Entry 38: Airman- Who do you think you are? What a wonderful title for a TV concept. We are all a bit curious about who we are and where we come from. As kids, of course, we riff on the idea that we are, in fact, the progeny of aristocrats or some impossibly glamorous couple who have somehow become sundered from their child who is now, for some unfathomable reason, languishing in a common-or-garden family from Dullsville. If only we could be re-united!
Can you imagine the celebrations! How they would be marked by fireworks and headlines and flashing bulbs as the paparazzi of the world clambered over one another to gain the perfect shot of the perfect lost child now returned to the bosom of the perfect family waiting in their until-now-imperfect paradise which is now complete and unassailable. Some say this is the reason that stories of blue heaven are replete in the literature of the world’s religious traditions: at heart, we are all kids yearning for apotheosis. (By the way, do you respond positively to the image of the family here? What do you think when I tell you that this is an image made by the Nazis to promote their ideas of what the family should be?)
In 1972 I first read James McAuley’s poem Because and it made me cry. Just arrived in Australia from Ireland, I was trying to acclimatise by reading the poets of the place. This seemed (and seems) to me as good a way of getting to know the lie of the land as any other. Feeling homesick, I wondered if I would see my parents and siblings again.
My father had dammed up his Irish blood/Against all drinking praying fecklessness,/And stiffened into stone and creaking wood… Small things can pit the memory like a cyst:/Having seen other fathers greet their sons,/I put my childish face up to be kissed/After an absence. The rebuff still stuns/My blood.
McAuley wrote about a time when fathers were distant and mothers affectionate. This equation obtained on my side of the world; additionally, in my time, kids were also meant to be thankful for the peace won by their elders and betters without asking too many questions.
In 1964 we had returned to Northern Ireland, for the last time, from the sunny sojourn that was my childhood; from the Lotus Land that was the small Caribbean island of Aruba where my father had worked for twenty five years as a tug-master for the oil company founded by old man Rockefeller, one of the icons of Capitalism. From time to time, to break the monotony, I would rummage about in the attic of a rainy day- and the small coastal village of Cushendall had more than its share of these that year, as I remember it.
There was, in an old, green steamer trunk, brass-bound with an ornate hasp and decaying leather handles, piles of newspapers, copies of The Irish News from the years of the Second World War. And I began to read: there in black and white was the frisson of living in exciting times. A newspaper that doesn’t know if it will publish the next day, courtesy of a German bomb, has rather more focus than the indulged rags of peaceful epochs.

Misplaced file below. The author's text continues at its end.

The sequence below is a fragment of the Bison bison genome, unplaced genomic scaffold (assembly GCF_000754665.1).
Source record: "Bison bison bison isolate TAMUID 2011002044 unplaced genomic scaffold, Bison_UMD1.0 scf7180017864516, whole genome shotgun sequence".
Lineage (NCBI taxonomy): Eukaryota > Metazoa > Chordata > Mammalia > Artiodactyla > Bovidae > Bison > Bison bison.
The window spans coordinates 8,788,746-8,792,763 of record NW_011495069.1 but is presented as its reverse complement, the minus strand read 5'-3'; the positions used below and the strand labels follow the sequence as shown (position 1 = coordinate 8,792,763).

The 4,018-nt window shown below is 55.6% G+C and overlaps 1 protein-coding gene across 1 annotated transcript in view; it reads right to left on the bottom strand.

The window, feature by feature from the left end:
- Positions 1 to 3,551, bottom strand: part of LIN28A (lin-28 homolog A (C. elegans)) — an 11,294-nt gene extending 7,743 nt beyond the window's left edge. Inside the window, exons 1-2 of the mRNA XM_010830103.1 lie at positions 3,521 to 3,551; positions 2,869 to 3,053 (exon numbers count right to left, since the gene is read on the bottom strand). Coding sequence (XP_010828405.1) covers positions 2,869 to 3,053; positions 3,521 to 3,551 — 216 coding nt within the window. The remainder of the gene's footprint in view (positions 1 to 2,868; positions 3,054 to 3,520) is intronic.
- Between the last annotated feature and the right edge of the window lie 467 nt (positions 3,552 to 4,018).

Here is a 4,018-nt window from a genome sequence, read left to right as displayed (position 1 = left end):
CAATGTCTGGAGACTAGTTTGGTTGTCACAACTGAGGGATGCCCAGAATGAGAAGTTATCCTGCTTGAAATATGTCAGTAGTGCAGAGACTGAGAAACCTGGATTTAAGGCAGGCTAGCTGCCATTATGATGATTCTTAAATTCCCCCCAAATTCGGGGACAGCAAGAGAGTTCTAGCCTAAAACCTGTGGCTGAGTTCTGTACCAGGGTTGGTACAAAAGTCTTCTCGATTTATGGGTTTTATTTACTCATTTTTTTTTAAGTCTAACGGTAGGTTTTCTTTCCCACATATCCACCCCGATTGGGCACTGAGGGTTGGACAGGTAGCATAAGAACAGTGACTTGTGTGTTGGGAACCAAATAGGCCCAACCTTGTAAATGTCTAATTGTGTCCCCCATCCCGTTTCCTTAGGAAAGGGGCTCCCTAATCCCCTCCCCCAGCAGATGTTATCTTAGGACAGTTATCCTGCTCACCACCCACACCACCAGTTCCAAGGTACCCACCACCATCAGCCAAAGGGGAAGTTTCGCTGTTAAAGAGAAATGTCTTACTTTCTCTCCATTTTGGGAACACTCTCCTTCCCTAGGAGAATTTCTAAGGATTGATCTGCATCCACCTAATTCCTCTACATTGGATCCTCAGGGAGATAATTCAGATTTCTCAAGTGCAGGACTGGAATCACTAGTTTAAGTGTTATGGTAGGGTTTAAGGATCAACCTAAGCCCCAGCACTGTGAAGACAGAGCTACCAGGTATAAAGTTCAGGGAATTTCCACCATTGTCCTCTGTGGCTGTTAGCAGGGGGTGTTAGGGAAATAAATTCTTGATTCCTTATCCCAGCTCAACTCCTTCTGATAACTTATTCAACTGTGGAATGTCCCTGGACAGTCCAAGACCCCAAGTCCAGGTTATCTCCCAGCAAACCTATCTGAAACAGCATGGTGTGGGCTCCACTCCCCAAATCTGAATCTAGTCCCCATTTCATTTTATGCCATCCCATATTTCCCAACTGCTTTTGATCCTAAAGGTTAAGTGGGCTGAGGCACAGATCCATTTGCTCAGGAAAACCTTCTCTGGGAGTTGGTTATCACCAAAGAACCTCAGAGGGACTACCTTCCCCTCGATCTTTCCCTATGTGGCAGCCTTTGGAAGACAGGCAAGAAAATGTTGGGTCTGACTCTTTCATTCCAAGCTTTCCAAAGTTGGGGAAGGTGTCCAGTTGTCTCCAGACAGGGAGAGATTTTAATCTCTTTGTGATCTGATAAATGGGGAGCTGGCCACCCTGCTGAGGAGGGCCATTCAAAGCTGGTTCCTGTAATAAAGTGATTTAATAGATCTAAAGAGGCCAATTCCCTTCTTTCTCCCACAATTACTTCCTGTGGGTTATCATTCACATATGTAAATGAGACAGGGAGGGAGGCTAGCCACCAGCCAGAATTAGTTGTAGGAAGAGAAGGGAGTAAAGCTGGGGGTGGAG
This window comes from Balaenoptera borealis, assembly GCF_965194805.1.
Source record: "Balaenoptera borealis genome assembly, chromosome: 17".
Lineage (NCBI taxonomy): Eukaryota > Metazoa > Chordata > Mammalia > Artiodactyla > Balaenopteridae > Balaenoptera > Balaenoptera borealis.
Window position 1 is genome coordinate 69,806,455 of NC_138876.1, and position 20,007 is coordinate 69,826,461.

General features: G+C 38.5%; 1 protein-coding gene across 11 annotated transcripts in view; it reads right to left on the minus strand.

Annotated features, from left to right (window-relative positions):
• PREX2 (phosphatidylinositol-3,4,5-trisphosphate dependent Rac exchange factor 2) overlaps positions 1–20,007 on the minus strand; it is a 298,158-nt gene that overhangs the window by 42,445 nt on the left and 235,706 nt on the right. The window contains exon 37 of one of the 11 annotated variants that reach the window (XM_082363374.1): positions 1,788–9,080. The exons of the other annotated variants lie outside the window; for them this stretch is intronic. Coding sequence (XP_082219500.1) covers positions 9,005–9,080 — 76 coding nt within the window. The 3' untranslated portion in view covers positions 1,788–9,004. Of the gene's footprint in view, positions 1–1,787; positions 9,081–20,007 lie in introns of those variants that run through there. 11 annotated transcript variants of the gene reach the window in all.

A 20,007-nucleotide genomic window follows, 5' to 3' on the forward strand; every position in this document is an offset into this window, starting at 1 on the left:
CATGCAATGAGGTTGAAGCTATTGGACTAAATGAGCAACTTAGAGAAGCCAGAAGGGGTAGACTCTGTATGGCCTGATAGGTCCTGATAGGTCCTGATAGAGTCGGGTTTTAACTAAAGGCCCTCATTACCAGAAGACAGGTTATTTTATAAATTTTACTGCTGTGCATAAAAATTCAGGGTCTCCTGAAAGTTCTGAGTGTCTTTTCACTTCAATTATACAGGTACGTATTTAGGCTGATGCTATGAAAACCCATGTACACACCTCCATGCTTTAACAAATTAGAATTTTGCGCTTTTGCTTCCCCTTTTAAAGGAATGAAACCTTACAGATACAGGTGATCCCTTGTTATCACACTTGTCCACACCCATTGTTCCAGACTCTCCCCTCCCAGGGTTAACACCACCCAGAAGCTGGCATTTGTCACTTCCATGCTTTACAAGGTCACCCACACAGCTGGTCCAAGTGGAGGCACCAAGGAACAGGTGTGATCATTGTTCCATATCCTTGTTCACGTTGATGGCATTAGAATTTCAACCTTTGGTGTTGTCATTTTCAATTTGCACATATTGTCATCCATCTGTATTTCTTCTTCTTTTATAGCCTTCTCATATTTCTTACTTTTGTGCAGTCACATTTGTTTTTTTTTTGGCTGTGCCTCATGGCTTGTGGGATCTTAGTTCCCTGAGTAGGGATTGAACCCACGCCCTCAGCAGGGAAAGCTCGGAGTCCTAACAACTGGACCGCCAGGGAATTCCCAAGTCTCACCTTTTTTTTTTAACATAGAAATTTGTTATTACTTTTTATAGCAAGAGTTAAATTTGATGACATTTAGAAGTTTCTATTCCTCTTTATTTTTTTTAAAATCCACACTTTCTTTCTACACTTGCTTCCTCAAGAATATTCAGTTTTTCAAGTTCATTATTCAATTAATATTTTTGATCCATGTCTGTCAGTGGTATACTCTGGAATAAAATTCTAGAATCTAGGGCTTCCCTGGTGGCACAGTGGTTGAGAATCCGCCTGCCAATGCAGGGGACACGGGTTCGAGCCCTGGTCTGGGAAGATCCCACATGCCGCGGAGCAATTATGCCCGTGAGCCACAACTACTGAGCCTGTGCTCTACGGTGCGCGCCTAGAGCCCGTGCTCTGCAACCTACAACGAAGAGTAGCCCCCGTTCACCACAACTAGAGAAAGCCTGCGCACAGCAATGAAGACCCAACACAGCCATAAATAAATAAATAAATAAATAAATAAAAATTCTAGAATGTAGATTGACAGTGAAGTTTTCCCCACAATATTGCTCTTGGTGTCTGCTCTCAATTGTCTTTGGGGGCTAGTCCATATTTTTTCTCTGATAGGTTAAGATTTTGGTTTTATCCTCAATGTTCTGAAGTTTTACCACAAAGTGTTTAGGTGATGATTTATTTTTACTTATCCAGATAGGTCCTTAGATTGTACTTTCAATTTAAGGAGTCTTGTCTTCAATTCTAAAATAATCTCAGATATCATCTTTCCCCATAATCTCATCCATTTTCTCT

A bit like a man facing execution- as Doctor Johnston said- it concentrates the mind wonderfully. At any rate, this was history. My father and mother were in its pages, in very, very, small print- he hadn’t been a general at Stalingrad but has watched a U-Boat blow a friend out of the water, literally. Strange how glibly that phrase “blown out of the water” falls from the mouths of those who have never been closer to conflict than raised voices, a shove or a drunken slap.
They were on the Maracaibo run bringing crude oil from Venezuela to the oil-refinery in Aruba. He never spoke about it to me- it was part of the family legend and some things you knew better than to broach. My mother, meanwhile, an ocean away, helped console the shattered survivors of the Luftwaffe’s attacks on Belfast.
They made monsters in those days, and even the ordinary people seemed larger-than-life. But I was born into the next age, the Age of Anxiety. In the early sixties, Castro was a renegade on the rampage not too far to the north- but somehow comic with his beard and cigar, a Latin Groucho Marx rather than the more imposing German Karl.
However, the Cuban missile crisis sparked nervous cocktail conversations in the patios of expatriate Americans: You can bet the refinery will be hit! The periodicals were full of details of how to build bomb shelters. The commie bastards would, of course, be utterly destroyed. MAD was more than a magazine title, in those days.
As I write this, spring approaches western Sydney: I hear and see helicopters passing overhead. I think they may be police aircraft and I wonder who or what they are searching for. 70 years ago last month, the crew of a B-29 captained by Colonel Paul Tibbets dropped a bomb nicknamed Little Boy on the Japanese city of Hiroshima killing 80,000 people instantly,
Burned onto the step, cracked and watery red,/the mark of the blood that flowed as intestines melted to mush:/a shadow. Who were you?